Election 2006 myths
National Review Editor Rich Lowry runs 'em down in today's column. Among the standard fare that doesn't hold water in his book:
- Republican losses were in keeping with typical setbacks for a party holding the White House in the sixth year of a presidency. Gerrymandered districts have made this a much smaller factor in the last 20 years -- Reagan lost five seats in 1986, Clinton gained a few seats in '98 (even though he got smashed in '94) -- so for Democrats to win 29 seats despite the advantages of incumbency is "a big deal."
- The conservative base, discouraged by the GOP’s doctrinal impurity, didn’t show up at the polls. In 2004, conservatives were 34 percent of the electorate and liberals 21 percent, and this year's numbers were very similar. "The GOP didn’t lose the election with its base, but with independents, who broke against them 57 percent to 39 percent," Lowry said.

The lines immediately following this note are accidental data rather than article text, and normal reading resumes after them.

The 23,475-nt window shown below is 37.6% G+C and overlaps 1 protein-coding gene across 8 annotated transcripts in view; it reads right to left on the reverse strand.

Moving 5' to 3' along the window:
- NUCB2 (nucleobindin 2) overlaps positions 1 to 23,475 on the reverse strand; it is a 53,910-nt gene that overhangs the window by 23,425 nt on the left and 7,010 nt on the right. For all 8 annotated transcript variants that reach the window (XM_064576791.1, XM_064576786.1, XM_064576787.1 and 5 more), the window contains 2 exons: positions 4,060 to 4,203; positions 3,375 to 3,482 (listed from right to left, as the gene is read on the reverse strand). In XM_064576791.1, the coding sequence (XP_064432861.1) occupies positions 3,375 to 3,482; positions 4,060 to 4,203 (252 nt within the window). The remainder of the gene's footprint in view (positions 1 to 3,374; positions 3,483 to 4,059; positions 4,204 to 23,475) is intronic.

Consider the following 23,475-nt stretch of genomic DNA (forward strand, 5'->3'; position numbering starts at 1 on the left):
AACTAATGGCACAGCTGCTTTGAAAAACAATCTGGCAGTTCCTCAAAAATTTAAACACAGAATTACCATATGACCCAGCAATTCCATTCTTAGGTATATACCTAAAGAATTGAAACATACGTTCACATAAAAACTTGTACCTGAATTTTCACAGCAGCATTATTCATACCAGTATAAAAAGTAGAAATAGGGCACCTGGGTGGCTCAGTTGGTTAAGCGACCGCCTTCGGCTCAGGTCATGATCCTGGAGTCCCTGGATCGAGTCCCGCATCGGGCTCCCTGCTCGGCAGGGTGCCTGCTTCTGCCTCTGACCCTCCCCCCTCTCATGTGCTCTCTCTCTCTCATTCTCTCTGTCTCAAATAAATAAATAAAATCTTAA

- The GOP was too socially conservative for voters. Voters continue to vote for socially conservative issues such as gay marriage bans, even in greater numbers than they gave to Republican candidates. The key for Democrats, Lowry said, was that they "went out of their way not to antagonize social-conservative voters this year."
- The election was a great victory for conservative and moderate Democrats. There were a few (e.g. Heath Schuler of North Carolina) but this year's class of Democrats is still overwhelmingly liberal. "[O]nly about five of the 29 Democratic winners in the House can be considered social conservatives," Lowry said. "They will be lonely."
- President Bush now must give up on the Iraq War. Less than one-third of voters favor withdrawal, and a New York Times poll found that 55 percent of the public favors sending more troops to Iraq. It's an unpopular war, yes, but the election was hardly a referendum on withdrawal.